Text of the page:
This plant is also easy to recognize. The leaves are pinnately compound, meaning that leaflets are arranged opposite each other along a stalk much like barbs on a feather shaft. The leaflets are oval with spine-tipped teeth along the margins, similar to holly. In the springtime it produces racemes of yellow flowers which turn into round blue berries.
The blue berries are edible in a sense. They are bitter and, in my experience, they are not palatable raw. However, they do make a good jelly if you add enough sugar. Native Americans used the inner bark to make a permanent yellow dye.
Building on last week’s column, creeping Oregon grape is a fire survivor. Even if the shallow rhizomes are destroyed, deeper ones will survive and quickly resprout. In a fire in Cascade Canyon in Grand Teton National Park in 1974, creeping Oregon grape was considered “one of the most important postfire understory species in the severely burned area.”
This diminutive plant is a reminder that good things often come in small packages. Despite its small size, it has a large place in most interior West ecosystems. In addition, it is proof that an attitude of tolerance is key to success.
Help Idaho Wildlife
When we traveled across the state in October 2017, most of the vehicles we saw using the wildlife management areas did not have wildlife plates. Buying wildlife plates is a great way for non-hunters and hunters alike to support wildlife-based recreation like birding.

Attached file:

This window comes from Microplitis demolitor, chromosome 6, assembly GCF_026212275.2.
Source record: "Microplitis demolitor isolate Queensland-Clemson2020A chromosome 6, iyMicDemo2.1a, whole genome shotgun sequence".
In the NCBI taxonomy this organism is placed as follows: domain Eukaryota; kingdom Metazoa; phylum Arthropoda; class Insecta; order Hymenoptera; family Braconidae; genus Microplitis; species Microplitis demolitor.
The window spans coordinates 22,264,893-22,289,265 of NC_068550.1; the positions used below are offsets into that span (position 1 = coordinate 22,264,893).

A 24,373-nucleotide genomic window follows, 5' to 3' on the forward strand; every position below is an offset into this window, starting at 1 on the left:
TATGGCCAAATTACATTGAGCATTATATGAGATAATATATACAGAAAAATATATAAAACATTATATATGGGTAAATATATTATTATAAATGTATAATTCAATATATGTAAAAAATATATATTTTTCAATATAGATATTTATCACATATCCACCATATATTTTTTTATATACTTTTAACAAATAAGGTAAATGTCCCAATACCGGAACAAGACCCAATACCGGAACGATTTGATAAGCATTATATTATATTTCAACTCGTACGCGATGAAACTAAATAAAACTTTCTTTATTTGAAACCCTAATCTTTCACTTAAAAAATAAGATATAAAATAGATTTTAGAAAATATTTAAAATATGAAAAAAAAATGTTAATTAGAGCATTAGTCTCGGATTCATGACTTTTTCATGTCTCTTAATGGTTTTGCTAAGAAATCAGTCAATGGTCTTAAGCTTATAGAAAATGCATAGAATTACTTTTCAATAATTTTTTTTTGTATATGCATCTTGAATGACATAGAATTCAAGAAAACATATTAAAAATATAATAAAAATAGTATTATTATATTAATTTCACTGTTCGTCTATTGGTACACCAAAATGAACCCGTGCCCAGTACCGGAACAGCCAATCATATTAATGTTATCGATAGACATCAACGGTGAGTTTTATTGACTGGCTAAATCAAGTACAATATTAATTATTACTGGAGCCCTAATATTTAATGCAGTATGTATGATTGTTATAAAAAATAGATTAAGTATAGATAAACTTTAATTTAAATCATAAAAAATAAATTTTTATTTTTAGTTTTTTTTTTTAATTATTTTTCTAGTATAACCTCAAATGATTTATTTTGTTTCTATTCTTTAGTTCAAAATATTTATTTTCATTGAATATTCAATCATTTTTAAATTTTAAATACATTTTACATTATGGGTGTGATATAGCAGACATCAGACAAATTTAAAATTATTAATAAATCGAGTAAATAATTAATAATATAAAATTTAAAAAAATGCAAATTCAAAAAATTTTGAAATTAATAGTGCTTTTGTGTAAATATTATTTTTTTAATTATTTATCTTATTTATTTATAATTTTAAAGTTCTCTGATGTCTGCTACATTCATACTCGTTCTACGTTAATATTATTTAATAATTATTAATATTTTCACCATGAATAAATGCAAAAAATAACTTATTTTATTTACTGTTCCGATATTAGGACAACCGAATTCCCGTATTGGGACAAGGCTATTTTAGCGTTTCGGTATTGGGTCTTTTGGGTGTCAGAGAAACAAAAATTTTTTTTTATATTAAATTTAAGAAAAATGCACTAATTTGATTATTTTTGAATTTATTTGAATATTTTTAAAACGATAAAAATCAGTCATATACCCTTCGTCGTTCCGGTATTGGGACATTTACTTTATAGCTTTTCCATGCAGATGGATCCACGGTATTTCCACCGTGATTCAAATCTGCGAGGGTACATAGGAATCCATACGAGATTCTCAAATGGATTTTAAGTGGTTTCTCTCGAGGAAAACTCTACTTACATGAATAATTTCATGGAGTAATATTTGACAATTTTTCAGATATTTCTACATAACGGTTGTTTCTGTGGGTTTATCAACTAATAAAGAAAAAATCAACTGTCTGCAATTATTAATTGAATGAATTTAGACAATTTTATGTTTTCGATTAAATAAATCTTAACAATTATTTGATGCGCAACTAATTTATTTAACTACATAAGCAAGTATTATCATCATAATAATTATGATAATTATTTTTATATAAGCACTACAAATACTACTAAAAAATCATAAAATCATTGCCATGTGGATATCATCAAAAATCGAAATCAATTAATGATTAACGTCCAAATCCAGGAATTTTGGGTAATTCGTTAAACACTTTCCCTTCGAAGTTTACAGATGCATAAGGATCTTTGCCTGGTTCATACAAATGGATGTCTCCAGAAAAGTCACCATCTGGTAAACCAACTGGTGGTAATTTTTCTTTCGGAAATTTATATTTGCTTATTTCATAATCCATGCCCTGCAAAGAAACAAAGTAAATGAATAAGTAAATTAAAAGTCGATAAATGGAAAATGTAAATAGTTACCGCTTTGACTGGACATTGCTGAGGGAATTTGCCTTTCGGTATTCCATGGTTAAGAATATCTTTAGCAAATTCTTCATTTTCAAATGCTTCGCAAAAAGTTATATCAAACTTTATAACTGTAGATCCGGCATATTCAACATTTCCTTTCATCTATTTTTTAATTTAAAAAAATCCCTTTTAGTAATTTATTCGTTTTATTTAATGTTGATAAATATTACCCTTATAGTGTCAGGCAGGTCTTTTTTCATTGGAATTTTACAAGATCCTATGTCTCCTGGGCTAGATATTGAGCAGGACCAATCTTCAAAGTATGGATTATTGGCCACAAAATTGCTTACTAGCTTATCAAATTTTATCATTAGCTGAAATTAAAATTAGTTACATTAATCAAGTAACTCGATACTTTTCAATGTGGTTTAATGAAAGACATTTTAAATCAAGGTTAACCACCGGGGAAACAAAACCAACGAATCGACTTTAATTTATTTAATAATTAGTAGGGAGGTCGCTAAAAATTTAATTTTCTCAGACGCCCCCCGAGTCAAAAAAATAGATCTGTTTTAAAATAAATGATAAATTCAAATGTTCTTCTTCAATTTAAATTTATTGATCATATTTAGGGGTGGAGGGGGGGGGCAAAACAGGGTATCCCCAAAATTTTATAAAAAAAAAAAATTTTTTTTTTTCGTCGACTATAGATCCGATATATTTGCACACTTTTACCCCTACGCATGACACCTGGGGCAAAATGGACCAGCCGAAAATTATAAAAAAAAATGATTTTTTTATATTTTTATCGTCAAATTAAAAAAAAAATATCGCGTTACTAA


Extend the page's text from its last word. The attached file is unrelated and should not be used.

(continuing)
C'mon folks, let's help Idaho's wildlife by proudly buying and displaying a wildlife license plate on each of our vehicles!
See below for information on Idaho plates. Most states have wildlife plates so if you live outside Idaho, check with your state's wildlife department or vehicle licensing division for availability of state wildlife plates where you live.
And tell them that you heard about it from Nature-track.com!
Wildlife License Plates
Idaho Wildlife license plates provide essential funding that benefits the great diversity of native plants and wildlife that are not hunted, fished or trapped—over 10,000 species or 98% of Idaho’s species diversity. Game species that share the same habitats (such as elk, deer, antelope, sage-grouse, salmon, trout) also benefit from these specialty plates.
No state tax dollars are provided for wildlife diversity, conservation education and recreation programs. Neither are any revenues from the sale of hunting or fishing licenses spent on nongame species. Instead, these species depend on direct donations, federal grants, fundraising initiatives—and the Idaho Wildlife license plates.